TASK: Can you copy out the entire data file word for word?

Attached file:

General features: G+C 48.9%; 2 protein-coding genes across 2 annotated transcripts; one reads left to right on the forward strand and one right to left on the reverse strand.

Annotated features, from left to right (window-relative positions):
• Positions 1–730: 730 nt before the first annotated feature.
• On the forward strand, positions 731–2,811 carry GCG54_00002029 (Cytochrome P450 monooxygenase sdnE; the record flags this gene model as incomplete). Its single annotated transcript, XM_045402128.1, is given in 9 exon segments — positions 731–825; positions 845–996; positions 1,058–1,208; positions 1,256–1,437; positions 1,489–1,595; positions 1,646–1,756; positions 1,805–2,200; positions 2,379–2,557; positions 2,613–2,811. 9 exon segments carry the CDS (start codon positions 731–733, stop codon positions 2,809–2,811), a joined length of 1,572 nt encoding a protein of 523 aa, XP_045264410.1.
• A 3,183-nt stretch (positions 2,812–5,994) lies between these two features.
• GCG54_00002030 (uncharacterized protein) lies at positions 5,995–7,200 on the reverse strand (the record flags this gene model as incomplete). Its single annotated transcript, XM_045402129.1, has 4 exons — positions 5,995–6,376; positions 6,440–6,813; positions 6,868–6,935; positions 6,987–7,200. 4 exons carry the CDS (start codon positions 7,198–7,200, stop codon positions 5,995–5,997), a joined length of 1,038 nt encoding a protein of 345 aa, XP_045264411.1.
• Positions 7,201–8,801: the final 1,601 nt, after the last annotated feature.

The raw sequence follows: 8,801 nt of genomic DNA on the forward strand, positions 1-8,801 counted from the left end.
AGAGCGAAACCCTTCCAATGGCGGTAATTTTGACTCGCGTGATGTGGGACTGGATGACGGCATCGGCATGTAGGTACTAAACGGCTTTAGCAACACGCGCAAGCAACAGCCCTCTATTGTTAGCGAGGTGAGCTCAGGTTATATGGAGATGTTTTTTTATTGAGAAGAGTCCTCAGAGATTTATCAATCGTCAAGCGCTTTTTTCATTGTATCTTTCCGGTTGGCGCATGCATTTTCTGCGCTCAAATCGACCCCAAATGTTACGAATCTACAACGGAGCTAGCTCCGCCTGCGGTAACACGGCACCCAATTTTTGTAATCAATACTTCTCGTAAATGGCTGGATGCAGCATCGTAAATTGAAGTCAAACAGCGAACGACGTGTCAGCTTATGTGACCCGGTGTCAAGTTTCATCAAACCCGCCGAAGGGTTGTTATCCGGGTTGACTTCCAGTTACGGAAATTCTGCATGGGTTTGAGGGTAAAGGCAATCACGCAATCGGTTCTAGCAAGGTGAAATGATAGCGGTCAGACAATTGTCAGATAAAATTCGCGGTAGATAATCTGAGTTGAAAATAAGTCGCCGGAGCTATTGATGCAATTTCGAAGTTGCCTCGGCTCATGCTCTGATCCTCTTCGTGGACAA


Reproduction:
General features: G+C 48.9%; 2 protein-coding genes across 2 annotated transcripts; one reads left to right on the forward strand and one right to left on the reverse strand.

Annotated features, from left to right (window-relative positions):
• Positions 1–730: 730 nt before the first annotated feature.
• On the forward strand, positions 731–2,811 carry GCG54_00002029 (Cytochrome P450 monooxygenase sdnE; the record flags this gene model as incomplete). Its single annotated transcript, XM_045402128.1, is given in 9 exon segments — positions 731–825; positions 845–996; positions 1,058–1,208; positions 1,256–1,437; positions 1,489–1,595; positions 1,646–1,756; positions 1,805–2,200; positions 2,379–2,557; positions 2,613–2,811. 9 exon segments carry the CDS (start codon positions 731–733, stop codon positions 2,809–2,811), a joined length of 1,572 nt encoding a protein of 523 aa, XP_045264410.1.
• A 3,183-nt stretch (positions 2,812–5,994) lies between these two features.
• GCG54_00002030 (uncharacterized protein) lies at positions 5,995–7,200 on the reverse strand (the record flags this gene model as incomplete). Its single annotated transcript, XM_045402129.1, has 4 exons — positions 5,995–6,376; positions 6,440–6,813; positions 6,868–6,935; positions 6,987–7,200. 4 exons carry the CDS (start codon positions 7,198–7,200, stop codon positions 5,995–5,997), a joined length of 1,038 nt encoding a protein of 345 aa, XP_045264411.1.
• Positions 7,201–8,801: the final 1,601 nt, after the last annotated feature.

The raw sequence follows: 8,801 nt of genomic DNA on the forward strand, positions 1-8,801 counted from the left end.
AGAGCGAAACCCTTCCAATGGCGGTAATTTTGACTCGCGTGATGTGGGACTGGATGACGGCATCGGCATGTAGGTACTAAACGGCTTTAGCAACACGCGCAAGCAACAGCCCTCTATTGTTAGCGAGGTGAGCTCAGGTTATATGGAGATGTTTTTTTATTGAGAAGAGTCCTCAGAGATTTATCAATCGTCAAGCGCTTTTTTCATTGTATCTTTCCGGTTGGCGCATGCATTTTCTGCGCTCAAATCGACCCCAAATGTTACGAATCTACAACGGAGCTAGCTCCGCCTGCGGTAACACGGCACCCAATTTTTGTAATCAATACTTCTCGTAAATGGCTGGATGCAGCATCGTAAATTGAAGTCAAACAGCGAACGACGTGTCAGCTTATGTGACCCGGTGTCAAGTTTCATCAAACCCGCCGAAGGGTTGTTATCCGGGTTGACTTCCAGTTACGGAAATTCTGCATGGGTTTGAGGGTAAAGGCAATCACGCAATCGGTTCTAGCAAGGTGAAATGATAGCGGTCAGACAATTGTCAGATAAAATTCGCGGTAGATAATCTGAGTTGAAAATAAGTCGCCGGAGCTATTGATGCAATTTCGAAGTTGCCTCGGCTCATGCTCTGATCCTCTTCGTGGACAA